I Don't Have a Clue, part 43

A little man wearing a bow tie, and possibly a fez, scurries into the middle of the frame clutching a clapboard. Breathing heavily he hoists the clapboard up to chest height. He holds the clapper up then brings down while slurring "This is a blog post about not having a clue, take 43". He exits to the right of the frame.

My feet are hot. The bed seems too small. Why are my feet always too hot on nights like these? I bet I could sleep if my feet weren't so hot.

The ‘writer’ flicks on a lamp in a dark lounge room. He sets up laptop down at the desk, arcs up the lid. He fetches a mug of milk. Tents his hands, wearily rubs his eyes and tries to type out the ideas that were keeping him awake.

I think it was the twenty minutes I spent composing a poem for our neighbours. The ones who think that because they can't hear our television, we must need to be able to hear theirs. It was actually a pretty cool poem. I thought about flooding the bedroom with light and tapping it into my phone. But each cool start slithers off into the darkness. After a while I can't remember any of it.

I listen to some music. An album that I might write about as an understated classic. I keep hearing little bits that I've never noticed before. Not fair. This is supposed to be a chill album that I'm supposed to ignore, aural wallpaper that leaves me tangled up in my headphones when I wake up at 3AM. But nice little meandering piano line though.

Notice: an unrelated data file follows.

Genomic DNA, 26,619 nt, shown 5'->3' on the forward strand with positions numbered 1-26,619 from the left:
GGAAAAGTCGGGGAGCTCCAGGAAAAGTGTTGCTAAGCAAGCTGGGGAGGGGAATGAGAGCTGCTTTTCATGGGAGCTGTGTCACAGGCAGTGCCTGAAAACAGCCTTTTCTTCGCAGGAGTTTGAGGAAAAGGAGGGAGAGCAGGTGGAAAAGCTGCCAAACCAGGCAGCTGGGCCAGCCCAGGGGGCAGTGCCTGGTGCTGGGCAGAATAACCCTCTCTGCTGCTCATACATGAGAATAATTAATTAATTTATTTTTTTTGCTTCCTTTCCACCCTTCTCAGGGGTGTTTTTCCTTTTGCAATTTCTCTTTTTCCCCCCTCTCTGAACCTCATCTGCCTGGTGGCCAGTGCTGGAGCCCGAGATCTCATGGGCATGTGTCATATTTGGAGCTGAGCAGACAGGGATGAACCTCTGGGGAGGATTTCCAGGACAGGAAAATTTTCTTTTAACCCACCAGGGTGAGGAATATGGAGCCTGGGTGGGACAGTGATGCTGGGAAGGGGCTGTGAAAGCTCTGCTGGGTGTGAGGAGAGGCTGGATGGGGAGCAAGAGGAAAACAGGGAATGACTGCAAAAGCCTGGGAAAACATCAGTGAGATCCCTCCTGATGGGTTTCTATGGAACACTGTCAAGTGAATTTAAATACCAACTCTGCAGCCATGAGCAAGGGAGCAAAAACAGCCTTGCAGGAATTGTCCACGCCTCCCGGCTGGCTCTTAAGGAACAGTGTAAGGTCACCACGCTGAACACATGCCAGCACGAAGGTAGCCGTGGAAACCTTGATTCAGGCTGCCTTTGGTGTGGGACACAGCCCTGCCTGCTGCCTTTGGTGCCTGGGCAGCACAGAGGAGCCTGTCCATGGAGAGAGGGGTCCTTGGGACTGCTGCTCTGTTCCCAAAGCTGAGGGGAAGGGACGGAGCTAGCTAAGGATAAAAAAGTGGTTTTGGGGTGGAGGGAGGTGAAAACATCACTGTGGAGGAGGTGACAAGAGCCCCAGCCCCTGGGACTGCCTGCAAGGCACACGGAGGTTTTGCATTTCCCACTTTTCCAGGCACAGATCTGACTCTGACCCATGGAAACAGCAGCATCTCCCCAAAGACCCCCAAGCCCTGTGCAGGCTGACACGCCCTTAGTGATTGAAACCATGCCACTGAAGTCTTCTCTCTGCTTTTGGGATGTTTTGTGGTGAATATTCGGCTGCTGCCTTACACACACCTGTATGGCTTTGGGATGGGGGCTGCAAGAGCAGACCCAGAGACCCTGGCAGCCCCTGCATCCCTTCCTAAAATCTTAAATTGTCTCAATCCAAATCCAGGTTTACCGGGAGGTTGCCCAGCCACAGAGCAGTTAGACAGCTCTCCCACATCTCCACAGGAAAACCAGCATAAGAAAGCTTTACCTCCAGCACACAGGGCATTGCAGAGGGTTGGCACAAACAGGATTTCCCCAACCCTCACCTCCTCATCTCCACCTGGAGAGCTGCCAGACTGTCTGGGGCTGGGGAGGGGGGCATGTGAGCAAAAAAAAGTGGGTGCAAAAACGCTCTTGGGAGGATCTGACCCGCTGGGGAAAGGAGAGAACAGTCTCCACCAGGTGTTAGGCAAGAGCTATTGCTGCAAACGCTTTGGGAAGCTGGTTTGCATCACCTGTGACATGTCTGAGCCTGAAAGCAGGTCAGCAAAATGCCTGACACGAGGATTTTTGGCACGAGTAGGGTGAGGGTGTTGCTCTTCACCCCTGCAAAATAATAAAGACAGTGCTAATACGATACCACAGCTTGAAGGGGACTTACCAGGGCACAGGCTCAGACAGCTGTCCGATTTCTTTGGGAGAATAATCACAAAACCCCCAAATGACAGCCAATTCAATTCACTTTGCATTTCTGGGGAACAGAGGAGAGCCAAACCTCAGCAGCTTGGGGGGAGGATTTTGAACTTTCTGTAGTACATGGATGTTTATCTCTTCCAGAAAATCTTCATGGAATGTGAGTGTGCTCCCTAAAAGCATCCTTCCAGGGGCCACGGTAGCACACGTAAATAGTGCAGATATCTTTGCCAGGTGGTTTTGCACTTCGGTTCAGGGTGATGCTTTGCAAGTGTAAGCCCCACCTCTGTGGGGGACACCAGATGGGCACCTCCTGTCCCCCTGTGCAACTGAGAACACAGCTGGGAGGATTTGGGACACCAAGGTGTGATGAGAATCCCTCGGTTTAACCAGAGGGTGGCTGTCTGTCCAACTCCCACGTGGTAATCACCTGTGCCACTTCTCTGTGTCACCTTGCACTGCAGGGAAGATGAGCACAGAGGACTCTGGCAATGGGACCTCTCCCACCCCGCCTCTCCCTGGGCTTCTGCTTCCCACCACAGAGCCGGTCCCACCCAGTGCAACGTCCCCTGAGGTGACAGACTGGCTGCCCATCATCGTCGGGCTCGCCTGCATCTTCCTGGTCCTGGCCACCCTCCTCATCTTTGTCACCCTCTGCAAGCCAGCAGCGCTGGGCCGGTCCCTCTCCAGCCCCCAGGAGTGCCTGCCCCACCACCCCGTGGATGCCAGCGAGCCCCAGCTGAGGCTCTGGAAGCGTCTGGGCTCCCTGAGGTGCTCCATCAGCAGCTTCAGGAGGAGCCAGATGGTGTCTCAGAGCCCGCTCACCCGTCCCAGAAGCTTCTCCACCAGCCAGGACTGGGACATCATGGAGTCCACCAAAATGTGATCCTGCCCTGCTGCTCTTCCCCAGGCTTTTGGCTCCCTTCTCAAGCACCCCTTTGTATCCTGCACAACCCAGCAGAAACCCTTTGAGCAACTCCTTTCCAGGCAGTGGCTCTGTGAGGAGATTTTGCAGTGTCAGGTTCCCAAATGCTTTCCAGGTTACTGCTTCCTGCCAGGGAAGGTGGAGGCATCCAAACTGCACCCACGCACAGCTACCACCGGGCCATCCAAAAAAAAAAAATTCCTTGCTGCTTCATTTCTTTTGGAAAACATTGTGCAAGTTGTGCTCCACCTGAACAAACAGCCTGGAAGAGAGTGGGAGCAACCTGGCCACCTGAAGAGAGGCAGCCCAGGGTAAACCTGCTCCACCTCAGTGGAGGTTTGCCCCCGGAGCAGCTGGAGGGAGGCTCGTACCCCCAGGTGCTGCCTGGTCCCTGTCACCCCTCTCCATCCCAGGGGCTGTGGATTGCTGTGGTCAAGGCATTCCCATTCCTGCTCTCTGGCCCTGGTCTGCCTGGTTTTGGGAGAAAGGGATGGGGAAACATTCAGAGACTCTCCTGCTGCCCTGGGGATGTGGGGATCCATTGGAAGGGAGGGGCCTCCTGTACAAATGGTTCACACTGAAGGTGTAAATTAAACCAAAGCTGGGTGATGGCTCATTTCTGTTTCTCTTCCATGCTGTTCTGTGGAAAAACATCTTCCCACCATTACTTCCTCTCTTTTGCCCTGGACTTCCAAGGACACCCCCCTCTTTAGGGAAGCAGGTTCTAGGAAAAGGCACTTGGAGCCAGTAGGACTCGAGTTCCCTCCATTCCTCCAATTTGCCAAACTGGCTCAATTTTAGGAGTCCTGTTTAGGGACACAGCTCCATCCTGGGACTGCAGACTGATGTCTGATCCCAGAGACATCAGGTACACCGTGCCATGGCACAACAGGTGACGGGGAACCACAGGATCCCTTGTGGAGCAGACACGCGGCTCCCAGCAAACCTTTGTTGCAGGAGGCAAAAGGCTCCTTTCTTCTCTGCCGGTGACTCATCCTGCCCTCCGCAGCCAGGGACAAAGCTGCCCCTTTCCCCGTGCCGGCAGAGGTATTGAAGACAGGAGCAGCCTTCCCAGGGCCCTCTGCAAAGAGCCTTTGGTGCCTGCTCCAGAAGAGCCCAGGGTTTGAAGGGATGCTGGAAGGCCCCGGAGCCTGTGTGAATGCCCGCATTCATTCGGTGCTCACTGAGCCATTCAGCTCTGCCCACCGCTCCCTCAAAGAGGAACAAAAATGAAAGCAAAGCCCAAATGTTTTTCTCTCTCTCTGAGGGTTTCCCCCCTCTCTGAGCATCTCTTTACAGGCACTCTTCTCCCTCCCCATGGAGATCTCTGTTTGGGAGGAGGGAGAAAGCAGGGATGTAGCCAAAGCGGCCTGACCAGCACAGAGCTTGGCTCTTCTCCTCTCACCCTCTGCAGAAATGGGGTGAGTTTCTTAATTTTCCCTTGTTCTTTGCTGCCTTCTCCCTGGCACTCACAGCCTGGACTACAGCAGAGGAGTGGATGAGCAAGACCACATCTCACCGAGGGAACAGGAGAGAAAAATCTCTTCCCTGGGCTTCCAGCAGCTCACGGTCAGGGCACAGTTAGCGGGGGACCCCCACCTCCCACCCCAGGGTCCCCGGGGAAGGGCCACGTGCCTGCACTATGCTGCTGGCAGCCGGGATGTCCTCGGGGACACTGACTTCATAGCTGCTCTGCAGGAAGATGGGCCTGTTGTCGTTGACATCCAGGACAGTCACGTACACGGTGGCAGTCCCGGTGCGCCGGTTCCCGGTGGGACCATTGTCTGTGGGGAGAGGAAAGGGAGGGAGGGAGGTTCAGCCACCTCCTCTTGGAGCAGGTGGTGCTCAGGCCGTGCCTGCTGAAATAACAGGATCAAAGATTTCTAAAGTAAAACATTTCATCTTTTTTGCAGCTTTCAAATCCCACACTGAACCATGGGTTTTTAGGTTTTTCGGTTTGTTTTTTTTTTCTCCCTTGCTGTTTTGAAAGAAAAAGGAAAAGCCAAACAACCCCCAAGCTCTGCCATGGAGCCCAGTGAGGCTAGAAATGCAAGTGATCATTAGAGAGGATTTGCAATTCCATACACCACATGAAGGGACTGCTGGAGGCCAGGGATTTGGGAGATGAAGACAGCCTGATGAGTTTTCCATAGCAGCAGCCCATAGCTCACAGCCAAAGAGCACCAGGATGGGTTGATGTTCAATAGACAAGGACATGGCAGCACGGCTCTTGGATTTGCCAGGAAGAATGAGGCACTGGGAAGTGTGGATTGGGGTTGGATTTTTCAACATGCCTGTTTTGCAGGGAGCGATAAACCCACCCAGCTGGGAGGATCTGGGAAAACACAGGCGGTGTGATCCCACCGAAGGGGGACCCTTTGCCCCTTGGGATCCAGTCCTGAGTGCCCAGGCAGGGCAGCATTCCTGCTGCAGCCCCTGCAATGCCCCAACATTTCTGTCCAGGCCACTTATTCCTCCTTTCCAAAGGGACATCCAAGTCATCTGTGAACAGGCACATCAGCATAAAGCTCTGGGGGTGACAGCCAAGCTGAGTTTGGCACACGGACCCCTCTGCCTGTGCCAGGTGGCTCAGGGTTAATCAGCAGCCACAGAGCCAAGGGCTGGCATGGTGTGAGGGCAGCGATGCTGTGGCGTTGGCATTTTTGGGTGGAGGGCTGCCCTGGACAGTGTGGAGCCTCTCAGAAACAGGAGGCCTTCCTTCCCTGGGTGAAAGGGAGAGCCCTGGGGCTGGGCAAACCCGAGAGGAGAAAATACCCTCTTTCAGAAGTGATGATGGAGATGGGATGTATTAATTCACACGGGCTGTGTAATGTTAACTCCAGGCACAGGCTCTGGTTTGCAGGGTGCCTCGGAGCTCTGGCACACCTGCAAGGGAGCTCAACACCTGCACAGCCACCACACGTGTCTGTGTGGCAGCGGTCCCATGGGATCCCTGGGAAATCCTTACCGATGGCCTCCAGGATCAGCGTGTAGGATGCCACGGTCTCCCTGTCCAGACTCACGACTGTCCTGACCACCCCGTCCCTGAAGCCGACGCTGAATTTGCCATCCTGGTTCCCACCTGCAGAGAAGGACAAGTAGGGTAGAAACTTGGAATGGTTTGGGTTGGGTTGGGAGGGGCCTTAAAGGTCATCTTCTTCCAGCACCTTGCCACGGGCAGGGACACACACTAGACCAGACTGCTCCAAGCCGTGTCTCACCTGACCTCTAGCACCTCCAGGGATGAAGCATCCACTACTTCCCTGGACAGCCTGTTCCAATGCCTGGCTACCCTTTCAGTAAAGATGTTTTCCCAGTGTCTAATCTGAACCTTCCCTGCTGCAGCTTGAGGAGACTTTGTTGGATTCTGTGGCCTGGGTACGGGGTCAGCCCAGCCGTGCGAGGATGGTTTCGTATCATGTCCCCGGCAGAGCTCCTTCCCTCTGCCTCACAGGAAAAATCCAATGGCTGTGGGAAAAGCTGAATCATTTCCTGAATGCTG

I'm so tired I have to do something. Did I mention that my feet were really hot?

The ‘writer’ feels down to his feet. He grimaces and nods to himself, they're still pretty warm.

I feel frustrated that I can't sleep but there have been enough nights like this in my life for me to know that I can't just lie there with hot feet. Seriously though, I have really hot feet right now. I don't feel like I'm mentioning it enough.

Earlier on in the evening I told Ingrid that I felt so tired that I didn't know what I was doing anymore. As in anything at all. I feel like a sprite-version of Matthew running across a Super Mario platform level constantly butting into giant blocks with question marks on.

I start to imagine a giant block of ice resting on my feet. It has precisely fifty-seven gazillion question marks laser etched into it. I figure that from certain angles it must split white light into rainbows. It is beautiful. Or at least it would be, if it were real. My feet are still really hot.

You might expect that to be depressing or frustrating, but it's not an unhappy feeling at all. I don't feel powerless for finding the world completely unfathomable. I think it's temporary. I hope it's temporary. And even if not having a damn clue about what's going on is some sort of new normal, it doesn't really feel that bad.

The ‘writer’ finishes his milk. He looks at the bottom of the cup, as though disappointed.

And these were thoughts running around in my head, like a toy train chasing its tail on the tracks. I tried to get them down the way that they popped into my head. I even tried to write some of the poem, but that was all gone. Maybe poetry will be the thing to try next time?

Either that or I will have to put frozen peas on my burning feet. Did I mention that they are a bit hot?

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